Today's Features

  •  PE-can vs. pe-CON … that age-old pronunciation issue just won’t seem to go away.

    I’m an adherent to the former pronunciation, although there are those in my family who like it the other way, which is OK. (After all, there are more important and divisive issues — like how to eat grits.)

  •  When it’s hot outside and you’re entertaining guests, or just hanging around with your better half, the last thing you want to do is turn on the oven and spend more time in a roasting kitchen than you have to.

    While your outside grill is occupied with the main course, you can have some make-ahead appetizers ready to go. Just pull these special dishes out of the fridge and serve cold or warmed slightly. And don’t forget to have plenty of cool beverages on hand during these hot, summer days of August.


  •  A new University of North Carolina Tar Heel Alumni Club is forming in Little River, S.C.

    The organizational meeting for the new Coastal Tar Heel Carolina Club will be Aug. 25 at Julian’s Sports Bar, 2551 U.S. 17 in Little River, S.C., just inside the South Carolina border. The meeting starts at 6:30 p.m.

    New members can join a committee to help organize events and activities that connect local Tar Heels with each other and back to the university.

  • Brunswick County has long savored its homegrown tomatoes.

    It was just a matter of time before MaterFest came to be.

    The first local festival celebrating the delectable red fruit/culinary vegetable of summer is thus scheduled from 8 a.m. to 2 p.m. this coming Saturday, Aug. 6, in Shallotte’s new Mulberry Park at 123 Mulberry Street.

  • Kernersville-based Legacy Motown Revue launched on the Fourth of July, 2010, to the delight of Motown-loving audiences everywhere, including the summer concert one coming up this Friday night, Aug. 5, in Ocean Isle Beach.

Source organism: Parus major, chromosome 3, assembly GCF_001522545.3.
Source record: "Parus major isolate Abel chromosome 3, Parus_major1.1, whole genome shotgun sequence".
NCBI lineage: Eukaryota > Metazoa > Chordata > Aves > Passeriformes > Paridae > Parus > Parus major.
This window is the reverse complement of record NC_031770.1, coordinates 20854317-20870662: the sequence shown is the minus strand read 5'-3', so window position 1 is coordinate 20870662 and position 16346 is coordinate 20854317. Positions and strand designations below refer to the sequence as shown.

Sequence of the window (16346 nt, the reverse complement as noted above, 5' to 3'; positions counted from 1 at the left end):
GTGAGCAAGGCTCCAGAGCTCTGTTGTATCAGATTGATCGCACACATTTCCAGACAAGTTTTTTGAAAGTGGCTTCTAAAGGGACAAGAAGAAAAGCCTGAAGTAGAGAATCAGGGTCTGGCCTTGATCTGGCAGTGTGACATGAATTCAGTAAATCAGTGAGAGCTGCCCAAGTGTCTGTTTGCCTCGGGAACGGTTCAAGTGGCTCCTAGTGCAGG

Since touring with Bill Pinkney’s Original Drifters as music director and pianist, Revue bandleader Stan Stigall had dreamed of starting a tribute to the legendary groups he grew up listening to.

  • It’s all self-explanatory.

    Brunswick Little Theatre’s latest production, “Musical of Musicals (The Musical!) is a musical about musicals.

    It’s described as a hilarious satire of musical theater and is being presented for its second and final weekend Aug. 5-7 at the BLT Theatre at 8068 River Road in Southport.

    One story develops into five different musicals, each written in the distinctive style of a different master of the form, from Rodgers and Hammerstein to Stephen Sondheim.

  •  I eat lettuce right out of the bag. Since people know I teach and write about food safety, quite often they ask me about re-washing pre-washed bagged lettuce. I don’t and neither does Dr. Ben Chapman, the NCSU state specialist in food safety.

    Chapman said in a recent post to barfblog.com, a daily food safety blog he writes with Dr. Doug Powell, there’s really not much you can do, safety-wise, to bagged lettuce once it’s in your home. If there’s pathogenic E. coli, Listeria or Salmonella there (or others) you’re stuck with it.

  •  Helping pets find forever homes is one of my proudest passions. I began working with my local Humane Society of the United States (HSUS) shelter as a teenager and continued throughout my undergraduate studies. I’ve been blessed to work with some of the most devoted, compassionate and caring folks on the planet.

  •  I always loved a hymn written by John Foley, SJ. Originally released in 1975, Earthen Vessels was the second album from the St. Louis Jesuits and was most popular in the ‘70s and ‘80s — the heyday of my life as a professional religious educator. Its message, taken from 2 Corinthians 4:7, formed me early in my ministry. It continues to provide me with a vision and goal which deepens as I age.

    The words offer all a great reminder of who we are, as inspired humans, flawed but faithful. For those unfamiliar with the hymn, the refrain is:

  •  By Linda Arnold


    If you’re in a funk right now, you’re not alone.


    I’ve talked with a number of folks who are undergoing major challenges. And the recent rash of natural disasters, global events and political divisiveness doesn’t help.

    Maybe you’re stuck in a rut at work. Or having relationship or health issues. That creeping feeling of despair starts out in one area and, the next thing you know, it’s sinking into other parts of your life.